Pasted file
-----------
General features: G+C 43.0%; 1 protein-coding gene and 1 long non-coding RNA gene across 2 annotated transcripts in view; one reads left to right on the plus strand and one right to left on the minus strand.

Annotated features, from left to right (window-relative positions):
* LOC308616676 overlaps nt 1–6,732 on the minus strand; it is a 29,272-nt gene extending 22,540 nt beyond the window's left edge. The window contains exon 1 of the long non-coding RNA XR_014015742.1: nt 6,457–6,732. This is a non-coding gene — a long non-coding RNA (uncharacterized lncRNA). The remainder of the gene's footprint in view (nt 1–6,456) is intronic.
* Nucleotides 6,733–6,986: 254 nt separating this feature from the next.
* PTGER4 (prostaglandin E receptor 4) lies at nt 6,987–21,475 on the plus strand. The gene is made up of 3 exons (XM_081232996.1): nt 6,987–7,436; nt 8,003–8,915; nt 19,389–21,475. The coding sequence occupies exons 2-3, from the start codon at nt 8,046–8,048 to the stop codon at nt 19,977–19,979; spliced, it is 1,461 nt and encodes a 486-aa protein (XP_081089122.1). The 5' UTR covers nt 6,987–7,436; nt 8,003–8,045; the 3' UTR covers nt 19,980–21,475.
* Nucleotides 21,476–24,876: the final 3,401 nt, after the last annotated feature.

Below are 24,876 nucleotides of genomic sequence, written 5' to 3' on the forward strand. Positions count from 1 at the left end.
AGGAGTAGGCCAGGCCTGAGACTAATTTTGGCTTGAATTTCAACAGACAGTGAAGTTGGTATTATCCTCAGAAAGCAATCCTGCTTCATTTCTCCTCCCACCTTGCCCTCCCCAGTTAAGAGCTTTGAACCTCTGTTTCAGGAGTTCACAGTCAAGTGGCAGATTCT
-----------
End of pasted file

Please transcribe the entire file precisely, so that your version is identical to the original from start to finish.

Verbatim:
General features: G+C 43.0%; 1 protein-coding gene and 1 long non-coding RNA gene across 2 annotated transcripts in view; one reads left to right on the plus strand and one right to left on the minus strand.

Annotated features, from left to right (window-relative positions):
* LOC308616676 overlaps nt 1–6,732 on the minus strand; it is a 29,272-nt gene extending 22,540 nt beyond the window's left edge. The window contains exon 1 of the long non-coding RNA XR_014015742.1: nt 6,457–6,732. This is a non-coding gene — a long non-coding RNA (uncharacterized lncRNA). The remainder of the gene's footprint in view (nt 1–6,456) is intronic.
* Nucleotides 6,733–6,986: 254 nt separating this feature from the next.
* PTGER4 (prostaglandin E receptor 4) lies at nt 6,987–21,475 on the plus strand. The gene is made up of 3 exons (XM_081232996.1): nt 6,987–7,436; nt 8,003–8,915; nt 19,389–21,475. The coding sequence occupies exons 2-3, from the start codon at nt 8,046–8,048 to the stop codon at nt 19,977–19,979; spliced, it is 1,461 nt and encodes a 486-aa protein (XP_081089122.1). The 5' UTR covers nt 6,987–7,436; nt 8,003–8,045; the 3' UTR covers nt 19,980–21,475.
* Nucleotides 21,476–24,876: the final 3,401 nt, after the last annotated feature.

Below are 24,876 nucleotides of genomic sequence, written 5' to 3' on the forward strand. Positions count from 1 at the left end.
AGGAGTAGGCCAGGCCTGAGACTAATTTTGGCTTGAATTTCAACAGACAGTGAAGTTGGTATTATCCTCAGAAAGCAATCCTGCTTCATTTCTCCTCCCACCTTGCCCTCCCCAGTTAAGAGCTTTGAACCTCTGTTTCAGGAGTTCACAGTCAAGTGGCAGATTCT